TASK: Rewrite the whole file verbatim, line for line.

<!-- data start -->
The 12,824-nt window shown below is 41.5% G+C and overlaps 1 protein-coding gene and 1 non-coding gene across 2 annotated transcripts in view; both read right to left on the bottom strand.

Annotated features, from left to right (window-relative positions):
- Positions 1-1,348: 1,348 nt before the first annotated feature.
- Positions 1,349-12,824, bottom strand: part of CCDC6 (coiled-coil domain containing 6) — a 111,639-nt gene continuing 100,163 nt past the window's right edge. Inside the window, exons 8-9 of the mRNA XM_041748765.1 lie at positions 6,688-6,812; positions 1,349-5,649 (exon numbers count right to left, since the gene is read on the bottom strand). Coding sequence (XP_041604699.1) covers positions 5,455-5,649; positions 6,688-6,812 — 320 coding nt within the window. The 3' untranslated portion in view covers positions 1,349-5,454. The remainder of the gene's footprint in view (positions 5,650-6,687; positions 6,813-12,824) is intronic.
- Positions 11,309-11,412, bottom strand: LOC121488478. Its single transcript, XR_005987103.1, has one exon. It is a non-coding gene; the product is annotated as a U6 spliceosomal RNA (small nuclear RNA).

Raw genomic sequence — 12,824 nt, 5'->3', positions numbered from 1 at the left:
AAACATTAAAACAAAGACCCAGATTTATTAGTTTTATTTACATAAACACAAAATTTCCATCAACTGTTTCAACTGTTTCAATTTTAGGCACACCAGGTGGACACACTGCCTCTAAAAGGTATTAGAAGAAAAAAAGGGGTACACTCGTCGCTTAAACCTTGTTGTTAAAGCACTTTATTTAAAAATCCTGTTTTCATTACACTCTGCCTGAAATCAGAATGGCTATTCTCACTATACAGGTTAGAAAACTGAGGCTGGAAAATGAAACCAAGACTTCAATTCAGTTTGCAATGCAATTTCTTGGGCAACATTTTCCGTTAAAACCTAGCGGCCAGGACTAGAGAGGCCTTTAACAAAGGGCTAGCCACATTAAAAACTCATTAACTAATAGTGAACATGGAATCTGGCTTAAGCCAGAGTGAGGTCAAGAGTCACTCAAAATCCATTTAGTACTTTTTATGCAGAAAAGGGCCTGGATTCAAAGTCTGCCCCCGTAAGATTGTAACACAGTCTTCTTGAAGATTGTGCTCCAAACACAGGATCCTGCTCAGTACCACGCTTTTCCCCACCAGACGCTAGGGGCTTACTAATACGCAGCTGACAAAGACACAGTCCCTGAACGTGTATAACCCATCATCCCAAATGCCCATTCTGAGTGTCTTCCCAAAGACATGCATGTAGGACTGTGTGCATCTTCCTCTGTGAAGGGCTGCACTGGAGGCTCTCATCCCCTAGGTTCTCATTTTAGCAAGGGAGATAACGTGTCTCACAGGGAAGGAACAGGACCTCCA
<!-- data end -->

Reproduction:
The 12,824-nt window shown below is 41.5% G+C and overlaps 1 protein-coding gene and 1 non-coding gene across 2 annotated transcripts in view; both read right to left on the bottom strand.

Annotated features, from left to right (window-relative positions):
- Positions 1-1,348: 1,348 nt before the first annotated feature.
- Positions 1,349-12,824, bottom strand: part of CCDC6 (coiled-coil domain containing 6) — a 111,639-nt gene continuing 100,163 nt past the window's right edge. Inside the window, exons 8-9 of the mRNA XM_041748765.1 lie at positions 6,688-6,812; positions 1,349-5,649 (exon numbers count right to left, since the gene is read on the bottom strand). Coding sequence (XP_041604699.1) covers positions 5,455-5,649; positions 6,688-6,812 — 320 coding nt within the window. The 3' untranslated portion in view covers positions 1,349-5,454. The remainder of the gene's footprint in view (positions 5,650-6,687; positions 6,813-12,824) is intronic.
- Positions 11,309-11,412, bottom strand: LOC121488478. Its single transcript, XR_005987103.1, has one exon. It is a non-coding gene; the product is annotated as a U6 spliceosomal RNA (small nuclear RNA).

Raw genomic sequence — 12,824 nt, 5'->3', positions numbered from 1 at the left:
AAACATTAAAACAAAGACCCAGATTTATTAGTTTTATTTACATAAACACAAAATTTCCATCAACTGTTTCAACTGTTTCAATTTTAGGCACACCAGGTGGACACACTGCCTCTAAAAGGTATTAGAAGAAAAAAAGGGGTACACTCGTCGCTTAAACCTTGTTGTTAAAGCACTTTATTTAAAAATCCTGTTTTCATTACACTCTGCCTGAAATCAGAATGGCTATTCTCACTATACAGGTTAGAAAACTGAGGCTGGAAAATGAAACCAAGACTTCAATTCAGTTTGCAATGCAATTTCTTGGGCAACATTTTCCGTTAAAACCTAGCGGCCAGGACTAGAGAGGCCTTTAACAAAGGGCTAGCCACATTAAAAACTCATTAACTAATAGTGAACATGGAATCTGGCTTAAGCCAGAGTGAGGTCAAGAGTCACTCAAAATCCATTTAGTACTTTTTATGCAGAAAAGGGCCTGGATTCAAAGTCTGCCCCCGTAAGATTGTAACACAGTCTTCTTGAAGATTGTGCTCCAAACACAGGATCCTGCTCAGTACCACGCTTTTCCCCACCAGACGCTAGGGGCTTACTAATACGCAGCTGACAAAGACACAGTCCCTGAACGTGTATAACCCATCATCCCAAATGCCCATTCTGAGTGTCTTCCCAAAGACATGCATGTAGGACTGTGTGCATCTTCCTCTGTGAAGGGCTGCACTGGAGGCTCTCATCCCCTAGGTTCTCATTTTAGCAAGGGAGATAACGTGTCTCACAGGGAAGGAACAGGACCTCCA